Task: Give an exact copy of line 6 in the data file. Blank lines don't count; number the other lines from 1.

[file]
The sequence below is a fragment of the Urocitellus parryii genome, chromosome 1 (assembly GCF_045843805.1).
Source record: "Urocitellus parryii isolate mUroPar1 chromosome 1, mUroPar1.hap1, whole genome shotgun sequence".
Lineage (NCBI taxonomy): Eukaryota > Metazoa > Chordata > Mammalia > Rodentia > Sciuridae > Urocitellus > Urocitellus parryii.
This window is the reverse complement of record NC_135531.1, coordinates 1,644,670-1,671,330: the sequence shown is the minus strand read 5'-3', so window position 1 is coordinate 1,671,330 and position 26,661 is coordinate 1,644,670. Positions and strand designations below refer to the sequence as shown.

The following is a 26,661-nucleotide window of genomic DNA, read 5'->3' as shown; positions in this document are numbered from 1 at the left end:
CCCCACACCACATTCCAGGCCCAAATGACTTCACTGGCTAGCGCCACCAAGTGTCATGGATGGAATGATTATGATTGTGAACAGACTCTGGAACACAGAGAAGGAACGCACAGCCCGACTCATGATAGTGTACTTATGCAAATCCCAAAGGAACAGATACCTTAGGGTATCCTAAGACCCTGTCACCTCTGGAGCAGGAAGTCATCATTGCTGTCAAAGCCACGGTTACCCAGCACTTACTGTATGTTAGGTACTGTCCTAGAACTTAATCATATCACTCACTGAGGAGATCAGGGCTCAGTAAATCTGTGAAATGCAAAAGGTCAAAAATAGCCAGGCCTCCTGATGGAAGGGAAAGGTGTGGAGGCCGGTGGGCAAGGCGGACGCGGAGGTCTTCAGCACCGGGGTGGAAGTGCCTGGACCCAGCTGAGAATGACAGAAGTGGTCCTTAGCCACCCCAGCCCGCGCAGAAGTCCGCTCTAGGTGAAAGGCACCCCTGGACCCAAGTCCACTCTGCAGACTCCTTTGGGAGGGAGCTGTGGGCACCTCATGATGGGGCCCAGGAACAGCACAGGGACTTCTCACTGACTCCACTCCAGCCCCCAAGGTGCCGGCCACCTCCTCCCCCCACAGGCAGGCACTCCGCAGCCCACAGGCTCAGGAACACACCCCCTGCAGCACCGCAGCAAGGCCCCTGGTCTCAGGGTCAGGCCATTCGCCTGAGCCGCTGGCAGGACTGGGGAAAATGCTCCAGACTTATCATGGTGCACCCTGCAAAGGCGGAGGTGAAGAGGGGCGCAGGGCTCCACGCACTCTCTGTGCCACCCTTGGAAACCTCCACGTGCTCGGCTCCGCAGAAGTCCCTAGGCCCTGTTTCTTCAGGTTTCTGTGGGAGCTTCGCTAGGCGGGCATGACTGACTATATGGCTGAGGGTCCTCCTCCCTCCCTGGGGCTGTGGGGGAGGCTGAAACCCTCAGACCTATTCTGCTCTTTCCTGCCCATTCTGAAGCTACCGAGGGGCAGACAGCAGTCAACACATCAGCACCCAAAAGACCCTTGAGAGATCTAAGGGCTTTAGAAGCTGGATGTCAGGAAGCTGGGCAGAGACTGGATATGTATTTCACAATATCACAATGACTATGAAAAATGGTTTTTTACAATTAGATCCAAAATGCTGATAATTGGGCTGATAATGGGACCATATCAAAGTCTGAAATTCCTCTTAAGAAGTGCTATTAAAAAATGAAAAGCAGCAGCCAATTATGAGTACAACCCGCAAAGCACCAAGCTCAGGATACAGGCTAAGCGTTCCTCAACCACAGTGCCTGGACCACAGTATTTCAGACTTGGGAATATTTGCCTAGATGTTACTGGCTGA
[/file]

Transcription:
CCCCACACCACATTCCAGGCCCAAATGACTTCACTGGCTAGCGCCACCAAGTGTCATGGATGGAATGATTATGATTGTGAACAGACTCTGGAACACAGAGAAGGAACGCACAGCCCGACTCATGATAGTGTACTTATGCAAATCCCAAAGGAACAGATACCTTAGGGTATCCTAAGACCCTGTCACCTCTGGAGCAGGAAGTCATCATTGCTGTCAAAGCCACGGTTACCCAGCACTTACTGTATGTTAGGTACTGTCCTAGAACTTAATCATATCACTCACTGAGGAGATCAGGGCTCAGTAAATCTGTGAAATGCAAAAGGTCAAAAATAGCCAGGCCTCCTGATGGAAGGGAAAGGTGTGGAGGCCGGTGGGCAAGGCGGACGCGGAGGTCTTCAGCACCGGGGTGGAAGTGCCTGGACCCAGCTGAGAATGACAGAAGTGGTCCTTAGCCACCCCAGCCCGCGCAGAAGTCCGCTCTAGGTGAAAGGCACCCCTGGACCCAAGTCCACTCTGCAGACTCCTTTGGGAGGGAGCTGTGGGCACCTCATGATGGGGCCCAGGAACAGCACAGGGACTTCTCACTGACTCCACTCCAGCCCCCAAGGTGCCGGCCACCTCCTCCCCCCACAGGCAGGCACTCCGCAGCCCACAGGCTCAGGAACACACCCCCTGCAGCACCGCAGCAAGGCCCCTGGTCTCAGGGTCAGGCCATTCGCCTGAGCCGCTGGCAGGACTGGGGAAAATGCTCCAGACTTATCATGGTGCACCCTGCAAAGGCGGAGGTGAAGAGGGGCGCAGGGCTCCACGCACTCTCTGTGCCACCCTTGGAAACCTCCACGTGCTCGGCTCCGCAGAAGTCCCTAGGCCCTGTTTCTTCAGGTTTCTGTGGGAGCTTCGCTAGGCGGGCATGACTGACTATATGGCTGAGGGTCCTCCTCCCTCCCTGGGGCTGTGGGGGAGGCTGAAACCCTCAGACCTATTCTGCTCTTTCCTGCCCATTCTGAAGCTACCGAGGGGCAGACAGCAGTCAACACATCAGCACCCAAAAGACCCTTGAGAGATCTAAGGGCTTTAGAAGCTGGATGTCAGGAAGCTGGGCAGAGACTGGATATGTATTTCACAATATCACAATGACTATGAAAAATGGTTTTTTACAATTAGATCCAAAATGCTGATAATTGGGCTGATAATGGGACCATATCAAAGTCTGAAATTCCTCTTAAGAAGTGCTATTAAAAAATGAAAAGCAGCAGCCAATTATGAGTACAACCCGCAAAGCACCAAGCTCAGGATACAGGCTAAGCGTTCCTCAACCACAGTGCCTGGACCACAGTATTTCAGACTTGGGAATATTTGCCTAGATGTTACTGGCTGA